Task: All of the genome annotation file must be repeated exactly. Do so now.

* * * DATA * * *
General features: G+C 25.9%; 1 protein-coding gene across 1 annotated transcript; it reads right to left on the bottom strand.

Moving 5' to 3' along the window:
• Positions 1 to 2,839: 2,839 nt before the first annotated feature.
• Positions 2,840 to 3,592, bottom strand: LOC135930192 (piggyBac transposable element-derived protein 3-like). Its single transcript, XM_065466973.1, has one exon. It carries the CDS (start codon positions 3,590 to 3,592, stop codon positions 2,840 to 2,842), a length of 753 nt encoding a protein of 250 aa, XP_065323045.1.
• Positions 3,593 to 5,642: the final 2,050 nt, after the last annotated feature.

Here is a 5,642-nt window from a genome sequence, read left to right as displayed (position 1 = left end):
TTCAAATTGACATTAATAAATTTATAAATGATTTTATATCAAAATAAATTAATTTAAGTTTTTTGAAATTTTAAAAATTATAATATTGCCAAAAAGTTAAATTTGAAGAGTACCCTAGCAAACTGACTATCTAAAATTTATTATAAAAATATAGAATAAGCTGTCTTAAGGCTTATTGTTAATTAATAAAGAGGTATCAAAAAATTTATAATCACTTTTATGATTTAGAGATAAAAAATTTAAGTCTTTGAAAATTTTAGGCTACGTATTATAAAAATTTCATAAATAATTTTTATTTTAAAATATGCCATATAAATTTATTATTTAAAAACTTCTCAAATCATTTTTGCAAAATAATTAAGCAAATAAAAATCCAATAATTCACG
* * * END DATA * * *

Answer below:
General features: G+C 25.9%; 1 protein-coding gene across 1 annotated transcript; it reads right to left on the bottom strand.

Moving 5' to 3' along the window:
• Positions 1 to 2,839: 2,839 nt before the first annotated feature.
• Positions 2,840 to 3,592, bottom strand: LOC135930192 (piggyBac transposable element-derived protein 3-like). Its single transcript, XM_065466973.1, has one exon. It carries the CDS (start codon positions 3,590 to 3,592, stop codon positions 2,840 to 2,842), a length of 753 nt encoding a protein of 250 aa, XP_065323045.1.
• Positions 3,593 to 5,642: the final 2,050 nt, after the last annotated feature.

Here is a 5,642-nt window from a genome sequence, read left to right as displayed (position 1 = left end):
TTCAAATTGACATTAATAAATTTATAAATGATTTTATATCAAAATAAATTAATTTAAGTTTTTTGAAATTTTAAAAATTATAATATTGCCAAAAAGTTAAATTTGAAGAGTACCCTAGCAAACTGACTATCTAAAATTTATTATAAAAATATAGAATAAGCTGTCTTAAGGCTTATTGTTAATTAATAAAGAGGTATCAAAAAATTTATAATCACTTTTATGATTTAGAGATAAAAAATTTAAGTCTTTGAAAATTTTAGGCTACGTATTATAAAAATTTCATAAATAATTTTTATTTTAAAATATGCCATATAAATTTATTATTTAAAAACTTCTCAAATCATTTTTGCAAAATAATTAAGCAAATAAAAATCCAATAATTCACG